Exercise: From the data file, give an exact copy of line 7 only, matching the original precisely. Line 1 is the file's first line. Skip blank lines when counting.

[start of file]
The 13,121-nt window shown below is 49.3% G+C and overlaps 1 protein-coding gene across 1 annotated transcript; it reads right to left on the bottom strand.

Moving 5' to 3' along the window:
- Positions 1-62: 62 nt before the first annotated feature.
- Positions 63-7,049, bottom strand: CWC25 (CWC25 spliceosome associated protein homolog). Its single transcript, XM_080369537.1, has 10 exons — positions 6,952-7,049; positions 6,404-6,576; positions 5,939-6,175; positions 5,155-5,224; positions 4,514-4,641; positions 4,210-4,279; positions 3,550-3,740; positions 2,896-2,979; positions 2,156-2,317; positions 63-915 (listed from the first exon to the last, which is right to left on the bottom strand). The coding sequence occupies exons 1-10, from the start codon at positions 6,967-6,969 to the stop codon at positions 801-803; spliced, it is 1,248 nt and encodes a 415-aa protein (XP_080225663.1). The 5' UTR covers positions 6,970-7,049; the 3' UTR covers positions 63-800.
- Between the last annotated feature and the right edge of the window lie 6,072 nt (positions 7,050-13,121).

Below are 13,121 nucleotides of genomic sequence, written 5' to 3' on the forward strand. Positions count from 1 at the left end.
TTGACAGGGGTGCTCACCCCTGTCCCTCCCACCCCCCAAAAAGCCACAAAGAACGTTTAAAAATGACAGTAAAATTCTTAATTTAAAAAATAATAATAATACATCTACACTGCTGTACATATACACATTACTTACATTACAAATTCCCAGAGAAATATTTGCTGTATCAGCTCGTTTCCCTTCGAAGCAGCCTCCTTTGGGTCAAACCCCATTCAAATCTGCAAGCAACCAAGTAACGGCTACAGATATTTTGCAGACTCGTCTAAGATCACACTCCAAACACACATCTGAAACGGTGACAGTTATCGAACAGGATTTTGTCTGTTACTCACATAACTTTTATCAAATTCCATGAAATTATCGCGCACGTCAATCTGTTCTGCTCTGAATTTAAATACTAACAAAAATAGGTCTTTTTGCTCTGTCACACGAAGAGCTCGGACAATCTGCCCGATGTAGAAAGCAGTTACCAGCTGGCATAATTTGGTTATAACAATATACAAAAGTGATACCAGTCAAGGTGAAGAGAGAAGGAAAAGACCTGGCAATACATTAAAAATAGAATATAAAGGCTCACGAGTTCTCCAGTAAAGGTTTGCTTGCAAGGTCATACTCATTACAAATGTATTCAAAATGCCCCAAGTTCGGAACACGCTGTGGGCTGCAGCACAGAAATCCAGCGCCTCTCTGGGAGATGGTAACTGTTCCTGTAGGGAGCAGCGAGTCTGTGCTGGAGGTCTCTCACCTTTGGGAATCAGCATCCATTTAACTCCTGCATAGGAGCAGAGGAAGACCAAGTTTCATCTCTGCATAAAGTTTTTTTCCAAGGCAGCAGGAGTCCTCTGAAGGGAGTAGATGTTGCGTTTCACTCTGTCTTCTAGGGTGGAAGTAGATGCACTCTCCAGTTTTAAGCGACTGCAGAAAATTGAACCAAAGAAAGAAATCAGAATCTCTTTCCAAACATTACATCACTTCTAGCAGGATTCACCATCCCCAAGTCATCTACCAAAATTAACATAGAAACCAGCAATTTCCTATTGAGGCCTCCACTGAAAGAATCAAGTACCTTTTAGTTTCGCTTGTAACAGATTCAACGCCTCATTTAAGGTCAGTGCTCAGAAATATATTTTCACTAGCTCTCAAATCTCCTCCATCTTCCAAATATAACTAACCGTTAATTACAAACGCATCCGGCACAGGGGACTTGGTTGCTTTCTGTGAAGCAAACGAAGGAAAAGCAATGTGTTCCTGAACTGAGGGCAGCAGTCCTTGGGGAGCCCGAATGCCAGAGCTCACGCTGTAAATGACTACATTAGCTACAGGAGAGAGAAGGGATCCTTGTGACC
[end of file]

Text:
TTGACAGGGGTGCTCACCCCTGTCCCTCCCACCCCCCAAAAAGCCACAAAGAACGTTTAAAAATGACAGTAAAATTCTTAATTTAAAAAATAATAATAATACATCTACACTGCTGTACATATACACATTACTTACATTACAAATTCCCAGAGAAATATTTGCTGTATCAGCTCGTTTCCCTTCGAAGCAGCCTCCTTTGGGTCAAACCCCATTCAAATCTGCAAGCAACCAAGTAACGGCTACAGATATTTTGCAGACTCGTCTAAGATCACACTCCAAACACACATCTGAAACGGTGACAGTTATCGAACAGGATTTTGTCTGTTACTCACATAACTTTTATCAAATTCCATGAAATTATCGCGCACGTCAATCTGTTCTGCTCTGAATTTAAATACTAACAAAAATAGGTCTTTTTGCTCTGTCACACGAAGAGCTCGGACAATCTGCCCGATGTAGAAAGCAGTTACCAGCTGGCATAATTTGGTTATAACAATATACAAAAGTGATACCAGTCAAGGTGAAGAGAGAAGGAAAAGACCTGGCAATACATTAAAAATAGAATATAAAGGCTCACGAGTTCTCCAGTAAAGGTTTGCTTGCAAGGTCATACTCATTACAAATGTATTCAAAATGCCCCAAGTTCGGAACACGCTGTGGGCTGCAGCACAGAAATCCAGCGCCTCTCTGGGAGATGGTAACTGTTCCTGTAGGGAGCAGCGAGTCTGTGCTGGAGGTCTCTCACCTTTGGGAATCAGCATCCATTTAACTCCTGCATAGGAGCAGAGGAAGACCAAGTTTCATCTCTGCATAAAGTTTTTTTCCAAGGCAGCAGGAGTCCTCTGAAGGGAGTAGATGTTGCGTTTCACTCTGTCTTCTAGGGTGGAAGTAGATGCACTCTCCAGTTTTAAGCGACTGCAGAAAATTGAACCAAAGAAAGAAATCAGAATCTCTTTCCAAACATTACATCACTTCTAGCAGGATTCACCATCCCCAAGTCATCTACCAAAATTAACATAGAAACCAGCAATTTCCTATTGAGGCCTCCACTGAAAGAATCAAGTACCTTTTAGTTTCGCTTGTAACAGATTCAACGCCTCATTTAAGGTCAGTGCTCAGAAATATATTTTCACTAGCTCTCAAATCTCCTCCATCTTCCAAATATAACTAACCGTTAATTACAAACGCATCCGGCACAGGGGACTTGGTTGCTTTCTGTGAAGCAAACGAAGGAAAAGCAATGTGTTCCTGAACTGAGGGCAGCAGTCCTTGGGGAGCCCGAATGCCAGAGCTCACGCTGTAAATGACTACATTAGCTACAGGAGAGAGAAGGGATCCTTGTGACC